However, as can be seen from Fig. 4A–D, the feathering angles at three span positions x = 0·25, 0·5 and 0·75, are expressed by the Fourier expansion series including higher harmonics as follows:

From these figures it can be seen that: (i) the beating frequency of the wings is almost unaltered (f = 29–32 Hz) with changes in flight speed; (ii) the tilt angle of the stroke planes with respect to the body axis gradually increases from about 40° to 70° as the flight speed increases; (iii) the phase difference between fore and hind pairs of wings is within 60°–90° and is not correlated with flight speed; (iv) the coning angle is about 8° in the forewing pair and about −2° in the hindwing pair and is almost constant (within 10% deviation) throughout the beating motion; (v) the flapping amplitude ranges from 25° to 40° and is not correlated with flight speed; (vi) the feathering amplitude ranges from 40° to 60° in the forewings and from 30° to 40° in the hindwings and is also not correlated with flight speed; (vii) the phase difference between the flapping and feathering motion is 90°, which is considered to be optimal for efficiency at low beating frequency (Azuma, 1981); and (viii) since the beating motion is performed through two joints at the respective wing roots, in the feathering motion the wing is twisted linearly for a given time – wash-out (twisted negatively towards the tip) in the downstroke and wash-in (twisted positively towards the tip) in the upstroke.

The wing beat modes were also observed in a smoke tunnel using a stroboscopic flash which made it possible to visualize the wake vortices of the beating wings and the modes of the wing motion. The wake vortices were visualized by the paraffin mist method (Watanabe *et al*. 1986) (Fig. 6A,B). A series of trailing and shed vortices generated, respectively, by the span and time (or azimuthal) change of bound vortices are clearly observed in wavy wake sheets of the respective wing pairs.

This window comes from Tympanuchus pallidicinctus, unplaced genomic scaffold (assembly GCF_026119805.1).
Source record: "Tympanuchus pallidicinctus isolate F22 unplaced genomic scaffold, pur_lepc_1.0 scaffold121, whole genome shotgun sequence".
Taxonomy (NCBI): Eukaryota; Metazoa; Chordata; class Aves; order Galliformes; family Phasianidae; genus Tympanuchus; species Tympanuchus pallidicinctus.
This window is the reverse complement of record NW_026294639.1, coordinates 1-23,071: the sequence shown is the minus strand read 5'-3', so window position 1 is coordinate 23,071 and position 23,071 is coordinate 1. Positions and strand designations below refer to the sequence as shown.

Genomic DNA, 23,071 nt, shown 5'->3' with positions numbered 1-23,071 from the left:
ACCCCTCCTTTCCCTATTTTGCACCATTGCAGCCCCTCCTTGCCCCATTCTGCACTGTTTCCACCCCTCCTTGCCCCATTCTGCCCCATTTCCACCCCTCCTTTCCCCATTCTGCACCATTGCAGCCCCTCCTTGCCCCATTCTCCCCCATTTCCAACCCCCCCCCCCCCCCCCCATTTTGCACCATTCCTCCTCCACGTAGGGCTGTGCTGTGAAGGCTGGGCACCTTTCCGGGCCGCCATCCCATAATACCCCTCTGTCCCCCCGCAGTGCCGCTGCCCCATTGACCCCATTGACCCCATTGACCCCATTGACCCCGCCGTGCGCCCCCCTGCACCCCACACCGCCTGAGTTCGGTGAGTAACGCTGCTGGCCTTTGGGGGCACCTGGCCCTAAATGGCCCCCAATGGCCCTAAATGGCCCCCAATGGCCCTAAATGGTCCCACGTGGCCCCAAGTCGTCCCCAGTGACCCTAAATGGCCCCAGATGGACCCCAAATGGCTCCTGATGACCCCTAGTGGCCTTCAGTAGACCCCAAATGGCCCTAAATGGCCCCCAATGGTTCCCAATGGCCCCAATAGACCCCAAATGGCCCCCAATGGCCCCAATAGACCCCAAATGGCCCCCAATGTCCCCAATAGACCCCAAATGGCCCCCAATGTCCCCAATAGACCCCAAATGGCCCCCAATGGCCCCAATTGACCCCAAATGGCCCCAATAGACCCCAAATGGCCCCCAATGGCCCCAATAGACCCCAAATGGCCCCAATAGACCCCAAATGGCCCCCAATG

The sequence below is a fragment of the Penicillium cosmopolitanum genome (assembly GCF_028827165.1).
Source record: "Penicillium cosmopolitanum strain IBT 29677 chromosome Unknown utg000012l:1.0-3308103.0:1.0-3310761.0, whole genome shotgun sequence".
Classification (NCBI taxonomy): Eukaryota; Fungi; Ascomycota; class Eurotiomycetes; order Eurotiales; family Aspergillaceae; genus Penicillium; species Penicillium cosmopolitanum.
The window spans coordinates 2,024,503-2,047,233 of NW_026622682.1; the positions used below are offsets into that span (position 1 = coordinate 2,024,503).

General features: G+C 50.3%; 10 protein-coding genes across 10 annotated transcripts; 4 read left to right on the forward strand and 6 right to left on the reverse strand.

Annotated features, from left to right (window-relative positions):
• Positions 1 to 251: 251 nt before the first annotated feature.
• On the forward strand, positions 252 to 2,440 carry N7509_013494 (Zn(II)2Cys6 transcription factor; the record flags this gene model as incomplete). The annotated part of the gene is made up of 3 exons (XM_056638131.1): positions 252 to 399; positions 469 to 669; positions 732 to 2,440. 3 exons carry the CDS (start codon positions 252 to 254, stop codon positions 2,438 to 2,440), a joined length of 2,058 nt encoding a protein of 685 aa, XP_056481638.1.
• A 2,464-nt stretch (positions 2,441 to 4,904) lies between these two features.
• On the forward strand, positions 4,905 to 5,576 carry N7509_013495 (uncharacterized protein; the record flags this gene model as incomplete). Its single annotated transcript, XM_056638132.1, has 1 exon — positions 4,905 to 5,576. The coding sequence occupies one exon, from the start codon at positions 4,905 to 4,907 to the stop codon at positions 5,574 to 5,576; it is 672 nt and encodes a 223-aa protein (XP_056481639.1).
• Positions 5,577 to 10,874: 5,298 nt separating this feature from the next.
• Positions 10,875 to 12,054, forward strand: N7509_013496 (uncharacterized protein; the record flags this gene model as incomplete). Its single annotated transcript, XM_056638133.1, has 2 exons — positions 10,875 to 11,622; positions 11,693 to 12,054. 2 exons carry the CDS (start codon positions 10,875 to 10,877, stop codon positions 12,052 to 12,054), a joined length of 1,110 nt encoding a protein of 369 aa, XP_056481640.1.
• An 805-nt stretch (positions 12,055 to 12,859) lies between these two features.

## AEROFOIL CHARACTERISTICS

To determine the aerodynamic characteristics of the dragonfly wing aerofoil, flight tests were conducted in a calm room using model gliders which had a main wing composed of a pair of dragonfly hindwings, as shown in Fig. 7A,B. It was necessary to introduce a small swept angle for the main wing and to install a tail wing for steady gliding flight with a positive angle of attack.

Fig. 8A–C shows plots of data obtained for the main wings of the model gliders in which the trimmed angle of attack was changed by shifting the centre of gravity with respect to the aerodynamic centre of the wing. The data for the gliders with a tail wing, after removal of the contribution of the tail wing, are represented by circles and the data for the gliders without a tail wing are represented by triangles. The data for which the angle of attack were measured are shown by solid symbols in Fig. 8A–C. The solid curves in Fig. 8 show typical characteristics of these threedimensional wings.

_{c}/